pWdumaNjA-6CEEBhRoD5euxNETs When All This Actual Life Played Out: The day I didn't need

14 November 2012

The day I didn't need


Key Bridge
Washington, D.C.
13 October 2012

This morning, I sat in the doctor's office staring at a poster that read "When You're Healthy, Every Day is a Precious Gift."

I cannot deny this.

But the daughter was sitting beside me in a wheelchair, so the day wasn't feeling like much of a gift.

She'd called me at 9:15 am, her voice halting, on the verge of tears. Immediately I'd assumed she'd forgotten something, but no. Her knee had done something terrible during her belt exam in Taekwondo...

My mind spun back 6 years to her brother sitting in the nurse's office after dislocating his kneecap.

I thought carefully but quickly, told her exactly what I was going to do, how long it would take for me to reach her, and then did precisely as I told her.  In an earlier life, I'd have made a great triage nurse.

After exams and x-rays, the daughter was sent home with me on crutches, a brace to wear for the duration. Because of swelling and the difficulty of assessing soft tissue damage, it's too soon to know how quickly she'll mend.

I got her fed and filled with ibuprofen, set to study, and finally six hours after we began, I realized that I was exhausted. I told her that I was going to lie down for a few minutes. No sooner had I done so than the phone rang.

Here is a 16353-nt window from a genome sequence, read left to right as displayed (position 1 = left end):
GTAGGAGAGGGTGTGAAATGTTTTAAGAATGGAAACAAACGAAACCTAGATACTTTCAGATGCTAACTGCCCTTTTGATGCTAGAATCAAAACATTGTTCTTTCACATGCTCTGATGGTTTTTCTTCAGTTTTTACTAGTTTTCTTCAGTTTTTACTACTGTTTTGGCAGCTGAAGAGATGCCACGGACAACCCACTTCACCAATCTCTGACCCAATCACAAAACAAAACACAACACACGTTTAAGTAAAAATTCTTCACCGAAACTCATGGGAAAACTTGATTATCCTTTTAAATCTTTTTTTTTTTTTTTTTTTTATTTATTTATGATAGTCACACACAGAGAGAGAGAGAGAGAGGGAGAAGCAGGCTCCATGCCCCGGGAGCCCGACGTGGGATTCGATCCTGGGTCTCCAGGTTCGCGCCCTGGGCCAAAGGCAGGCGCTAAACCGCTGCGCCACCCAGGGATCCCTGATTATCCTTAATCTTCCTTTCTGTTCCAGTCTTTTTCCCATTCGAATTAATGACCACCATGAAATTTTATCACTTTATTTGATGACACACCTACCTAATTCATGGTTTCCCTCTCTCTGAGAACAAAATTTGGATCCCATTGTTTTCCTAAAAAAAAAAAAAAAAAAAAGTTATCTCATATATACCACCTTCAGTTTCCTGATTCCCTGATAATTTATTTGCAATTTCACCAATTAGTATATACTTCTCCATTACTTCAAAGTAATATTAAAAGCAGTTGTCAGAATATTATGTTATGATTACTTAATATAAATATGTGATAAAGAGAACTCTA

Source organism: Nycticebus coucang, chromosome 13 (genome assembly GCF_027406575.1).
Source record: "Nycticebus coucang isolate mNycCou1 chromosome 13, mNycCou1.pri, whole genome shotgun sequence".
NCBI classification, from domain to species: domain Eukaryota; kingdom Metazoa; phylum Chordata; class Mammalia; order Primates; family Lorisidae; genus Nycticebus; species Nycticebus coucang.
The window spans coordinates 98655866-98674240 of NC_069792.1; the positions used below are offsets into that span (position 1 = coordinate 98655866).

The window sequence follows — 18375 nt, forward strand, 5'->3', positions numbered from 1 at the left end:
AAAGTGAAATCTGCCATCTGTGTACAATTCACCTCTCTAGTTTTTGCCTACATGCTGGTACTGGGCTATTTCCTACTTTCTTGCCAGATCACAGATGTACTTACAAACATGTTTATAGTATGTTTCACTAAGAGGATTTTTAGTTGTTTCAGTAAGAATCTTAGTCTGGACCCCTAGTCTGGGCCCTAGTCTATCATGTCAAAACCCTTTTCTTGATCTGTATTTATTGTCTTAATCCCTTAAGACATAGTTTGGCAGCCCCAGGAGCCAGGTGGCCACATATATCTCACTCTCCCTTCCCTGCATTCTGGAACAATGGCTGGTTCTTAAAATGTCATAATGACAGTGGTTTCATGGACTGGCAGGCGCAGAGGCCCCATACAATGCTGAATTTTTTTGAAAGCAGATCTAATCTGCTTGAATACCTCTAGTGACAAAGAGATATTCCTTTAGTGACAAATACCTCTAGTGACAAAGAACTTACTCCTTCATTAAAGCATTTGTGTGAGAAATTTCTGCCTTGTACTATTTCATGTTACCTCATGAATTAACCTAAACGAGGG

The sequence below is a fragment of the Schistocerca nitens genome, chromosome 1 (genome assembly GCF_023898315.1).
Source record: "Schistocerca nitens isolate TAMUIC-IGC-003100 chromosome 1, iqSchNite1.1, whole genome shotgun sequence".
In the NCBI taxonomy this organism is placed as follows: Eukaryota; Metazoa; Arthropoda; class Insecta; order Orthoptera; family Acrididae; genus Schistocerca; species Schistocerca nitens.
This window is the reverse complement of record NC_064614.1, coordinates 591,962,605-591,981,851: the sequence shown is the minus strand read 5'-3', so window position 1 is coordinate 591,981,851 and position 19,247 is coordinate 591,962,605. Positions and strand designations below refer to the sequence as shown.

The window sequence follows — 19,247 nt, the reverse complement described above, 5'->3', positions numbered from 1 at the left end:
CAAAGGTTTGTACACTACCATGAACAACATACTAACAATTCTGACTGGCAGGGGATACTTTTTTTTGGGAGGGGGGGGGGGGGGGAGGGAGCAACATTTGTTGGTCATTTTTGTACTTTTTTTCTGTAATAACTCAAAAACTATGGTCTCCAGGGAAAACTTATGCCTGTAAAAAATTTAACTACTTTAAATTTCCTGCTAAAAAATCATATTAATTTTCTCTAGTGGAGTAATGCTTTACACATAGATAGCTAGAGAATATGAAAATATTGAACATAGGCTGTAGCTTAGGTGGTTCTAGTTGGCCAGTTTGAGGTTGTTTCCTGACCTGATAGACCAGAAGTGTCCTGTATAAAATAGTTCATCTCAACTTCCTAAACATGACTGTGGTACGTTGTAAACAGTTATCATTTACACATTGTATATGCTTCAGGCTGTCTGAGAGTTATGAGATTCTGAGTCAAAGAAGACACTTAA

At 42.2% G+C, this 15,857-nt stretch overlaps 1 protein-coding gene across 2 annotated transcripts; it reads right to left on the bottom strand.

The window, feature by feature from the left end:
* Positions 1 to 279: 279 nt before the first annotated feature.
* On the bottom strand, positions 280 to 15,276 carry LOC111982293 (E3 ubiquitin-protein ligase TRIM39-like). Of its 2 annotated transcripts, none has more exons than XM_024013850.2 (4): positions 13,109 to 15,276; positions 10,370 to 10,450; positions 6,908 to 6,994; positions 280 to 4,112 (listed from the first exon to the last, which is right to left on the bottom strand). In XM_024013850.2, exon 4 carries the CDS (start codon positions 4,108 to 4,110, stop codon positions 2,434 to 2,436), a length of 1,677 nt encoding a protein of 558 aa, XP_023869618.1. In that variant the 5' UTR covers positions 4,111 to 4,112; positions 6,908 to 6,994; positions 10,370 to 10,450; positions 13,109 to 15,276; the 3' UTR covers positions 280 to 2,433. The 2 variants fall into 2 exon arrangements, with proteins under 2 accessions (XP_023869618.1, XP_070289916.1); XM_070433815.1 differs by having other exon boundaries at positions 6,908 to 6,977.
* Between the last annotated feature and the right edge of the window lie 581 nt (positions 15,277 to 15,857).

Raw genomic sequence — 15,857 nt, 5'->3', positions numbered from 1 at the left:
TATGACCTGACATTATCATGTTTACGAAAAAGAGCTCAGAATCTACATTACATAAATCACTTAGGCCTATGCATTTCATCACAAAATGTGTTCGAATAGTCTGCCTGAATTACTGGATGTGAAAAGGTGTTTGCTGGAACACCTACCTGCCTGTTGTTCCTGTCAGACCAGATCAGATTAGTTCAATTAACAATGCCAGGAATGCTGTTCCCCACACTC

It was my mother, calling to tell me that unexpectedly, my uncle had died. He'd been ill, suffered from dementia for some time, but the end came quickly and without warning this afternoon.

H. was from hell, really. He'd terrified me when I was a child because all business was conducted at the top of his lungs. He was an Irishman, an Air Force helicopter pilot. He was angry and loud. I kept my distance.

Some years passed, and he was diagnosed with a benign brain tumor. The tumor was removed, and the next time I saw him, he was still loud, but less angry.

When my grandmother died, I ended up stuck at my aunt and uncle's house for an extra day after the funeral. My aunt had to fly to Florida, so in reality I was stuck with H. for an extra day. He crankily suggested that I get on a bus and head into DC, but when I declined to do so, he suddenly decided to start talking to me. And not at the top of his lungs. We discussed...investing of all things. And politics. For the first time, he spoke to me as a peer (I was in my 20s by then), and I've long remembered that day as a time when I heard him speak without shouting and he was not impatient. He was interesting and almost kind.

A few years back, I was visiting the family at Easter. My aunt had long since died, and H. had declined dramatically.

"They told me you were coming," he said to me, and I was shocked at how diminished he was. He peered at me with something that looked like friendly and expectant confusion. "Do I know you?"

It broke my heart.

His death hasn't really sunk in. How does someone like that cease to exist?

In October, the son and I sat on the banks of the Potomac and ate sandwiches, enjoying the warm sun of a perfect autumn day. I told him how H. used to take us out on his boat and we'd travel along the river. The memory made me laugh.

Every day is a gift. Even the bad ones.

Tech stuff: Taken with my iPad. Have I convinced myself that today was a gift? No. Not even close.

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